Maligned private Malaysian visa centre will not be terminated
ONE Stop Center (OSC), a Malaysian visa application service, will not be terminated unless the Malaysian government comes up with a better plan for handling illegal migrant workers, Malaysian ambassador to Myanmar Mohd Haniff Abd Rahman told The Myanmar Times on August 12.
“The main reason is that security for our country is very important to us,” he said. “We want to ensure the security of the country. The Malaysian government is facing huge problems with undocumented foreign workers, illegal workers. Unless the government comes out with a better plan, this OSC will remain.”
Earlier this year, the Malaysian embassy in Myanmar announced that it would raise its visa charges for workers from US$6 to US$57, with the fees going to an overseas employment agency based in Myanmar called Diamond Palace, which would offer “onestop service” starting on January 18.
The embassy said the additional charges were necessary to improve visa technology, making the system faster and more secure. Diamond Palace’s OSC, a functional monopoly, reaps a $25 service fee and a $26 systems fee on every application.
Similar one-stop centres are being operated in Bangladesh, Sri Lanka, India and China, which, along with Myanmar, are the countries that send the most migrant workers to Malaysia, said Mr Rahman.
In July, the Myanmar Overseas Employment Agencies Federation (MOEAF) requested the government take back control of the visa process for workers and put an end to alleged price gouging at the OSC.
MOEAF’s letter asked Myanmar’s foreign ministry to meet with its Malaysian counterpart to discuss the policy, according to MOEAF spokesperson U Kyaw Htin Kyaw.
On August 5, there was a three-way meeting between representatives from MOEAF, the Malaysian embassy and the OSC, according to Ko Myo Win Yin, an official responsible for migrant affairs at MOEAF.
“We just went there and reported to the embassy the difficulties we are facing with OSC so now we just have to wait,” he said.
Diamond Palace chair U Thein Than told The Myanmar Times that the visa fees, including the service fees, are fixed by the Malaysian government. The OSC works under the Malaysian embassy, he said, noting that that the fees are nonrefundable.
“The OSC is only in charge of the application process,” Mr Rahman said. “The OSC is responsible for documentation and it is guided by the Malaysian embassy and Malaysian policy. They do not work independently. They work by themselves but we have the final say. If the document submitted is suspicious, we have the right to decline.”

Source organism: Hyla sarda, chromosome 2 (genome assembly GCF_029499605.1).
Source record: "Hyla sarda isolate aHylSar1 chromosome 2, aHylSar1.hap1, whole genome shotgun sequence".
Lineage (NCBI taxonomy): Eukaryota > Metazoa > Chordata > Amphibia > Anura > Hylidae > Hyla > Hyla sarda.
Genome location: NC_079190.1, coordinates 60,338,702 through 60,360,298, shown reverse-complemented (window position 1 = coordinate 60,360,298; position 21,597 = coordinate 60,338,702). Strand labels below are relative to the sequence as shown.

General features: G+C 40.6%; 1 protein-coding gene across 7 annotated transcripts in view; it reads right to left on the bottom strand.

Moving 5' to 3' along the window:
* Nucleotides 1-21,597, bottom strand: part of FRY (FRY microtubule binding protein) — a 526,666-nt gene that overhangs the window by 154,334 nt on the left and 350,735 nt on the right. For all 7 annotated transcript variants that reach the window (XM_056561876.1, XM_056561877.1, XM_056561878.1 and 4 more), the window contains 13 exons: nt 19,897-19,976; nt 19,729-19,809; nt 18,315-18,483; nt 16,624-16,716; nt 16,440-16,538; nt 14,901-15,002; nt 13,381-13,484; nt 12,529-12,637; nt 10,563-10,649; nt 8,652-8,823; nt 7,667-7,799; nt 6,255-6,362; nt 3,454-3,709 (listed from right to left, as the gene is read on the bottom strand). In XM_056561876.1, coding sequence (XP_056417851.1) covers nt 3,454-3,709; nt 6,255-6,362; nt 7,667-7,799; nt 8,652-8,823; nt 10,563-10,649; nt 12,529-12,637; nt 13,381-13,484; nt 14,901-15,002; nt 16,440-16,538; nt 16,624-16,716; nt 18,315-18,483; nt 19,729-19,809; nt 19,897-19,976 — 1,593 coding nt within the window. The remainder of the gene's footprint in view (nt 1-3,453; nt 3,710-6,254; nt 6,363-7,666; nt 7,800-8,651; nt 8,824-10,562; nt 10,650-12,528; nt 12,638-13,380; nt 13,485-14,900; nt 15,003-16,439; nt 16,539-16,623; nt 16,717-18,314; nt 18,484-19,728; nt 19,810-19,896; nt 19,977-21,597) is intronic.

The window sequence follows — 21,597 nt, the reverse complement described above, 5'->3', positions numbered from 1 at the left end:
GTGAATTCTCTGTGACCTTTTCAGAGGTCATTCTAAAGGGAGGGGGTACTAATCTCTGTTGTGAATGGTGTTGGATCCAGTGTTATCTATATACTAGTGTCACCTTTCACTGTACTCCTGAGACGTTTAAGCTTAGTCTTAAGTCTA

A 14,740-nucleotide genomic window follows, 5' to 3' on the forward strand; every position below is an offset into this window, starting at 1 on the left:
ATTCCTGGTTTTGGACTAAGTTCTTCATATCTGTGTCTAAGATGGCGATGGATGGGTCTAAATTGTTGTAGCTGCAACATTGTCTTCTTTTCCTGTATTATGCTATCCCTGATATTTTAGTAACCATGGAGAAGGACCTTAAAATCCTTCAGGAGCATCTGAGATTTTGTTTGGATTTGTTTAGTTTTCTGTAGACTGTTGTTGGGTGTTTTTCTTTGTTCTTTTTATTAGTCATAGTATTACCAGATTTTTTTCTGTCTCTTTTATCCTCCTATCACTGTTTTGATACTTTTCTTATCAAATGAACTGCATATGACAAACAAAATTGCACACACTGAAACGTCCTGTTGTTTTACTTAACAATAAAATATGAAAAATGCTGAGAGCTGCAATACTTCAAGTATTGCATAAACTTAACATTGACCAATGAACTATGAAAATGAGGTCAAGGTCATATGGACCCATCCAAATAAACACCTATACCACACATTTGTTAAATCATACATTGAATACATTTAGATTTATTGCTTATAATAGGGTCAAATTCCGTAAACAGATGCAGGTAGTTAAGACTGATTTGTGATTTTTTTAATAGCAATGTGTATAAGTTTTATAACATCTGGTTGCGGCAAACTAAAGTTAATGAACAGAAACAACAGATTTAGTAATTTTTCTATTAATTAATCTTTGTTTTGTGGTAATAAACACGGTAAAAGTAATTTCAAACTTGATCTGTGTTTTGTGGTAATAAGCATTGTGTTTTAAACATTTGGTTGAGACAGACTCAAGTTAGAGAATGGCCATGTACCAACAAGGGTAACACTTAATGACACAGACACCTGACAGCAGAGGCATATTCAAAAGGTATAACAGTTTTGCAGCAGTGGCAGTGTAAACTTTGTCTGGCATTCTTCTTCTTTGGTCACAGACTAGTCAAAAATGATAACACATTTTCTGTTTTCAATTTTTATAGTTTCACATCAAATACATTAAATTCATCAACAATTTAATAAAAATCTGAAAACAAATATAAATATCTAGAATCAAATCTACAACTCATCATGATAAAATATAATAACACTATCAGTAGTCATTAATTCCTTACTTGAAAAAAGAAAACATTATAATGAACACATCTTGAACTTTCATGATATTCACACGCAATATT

The embassy continued to explain that the system integrates with a Malaysian immigration system that stores the information taken by the OSC in a database, allowing government officials access to the information with the person’s fingerprints.
“We are not only trying to protect the interest of Malaysia but also the interest of Myanmar workers,” Mr Rahman said. “We do not want Myanmar workers to get treated poorly by Malaysian employers. If workers are not documented, the workers will not be able to complain and cannot do anything if they ever face unfairness.”
There has already been a decrease in illegal migrant workers since the system was enacted, he said.
“The responsibilities also lie with the employment agencies,” he said. “Agents should make sure that the workers they are going to send to Malaysia are not blacklisted and have no criminal records.”
Shortly after the OSC was announced, MOEAF set a moratorium on sending workers to Malaysia until the fee increase was reduced or borne by the Malaysian officials. A temporary reduction was negotiated for 8000 workers who had already applied for the overseas jobs.
An estimated 1 million Myanmar migrants work in Malaysia, many of them undocumented and vulnerable to trafficking and forced labour.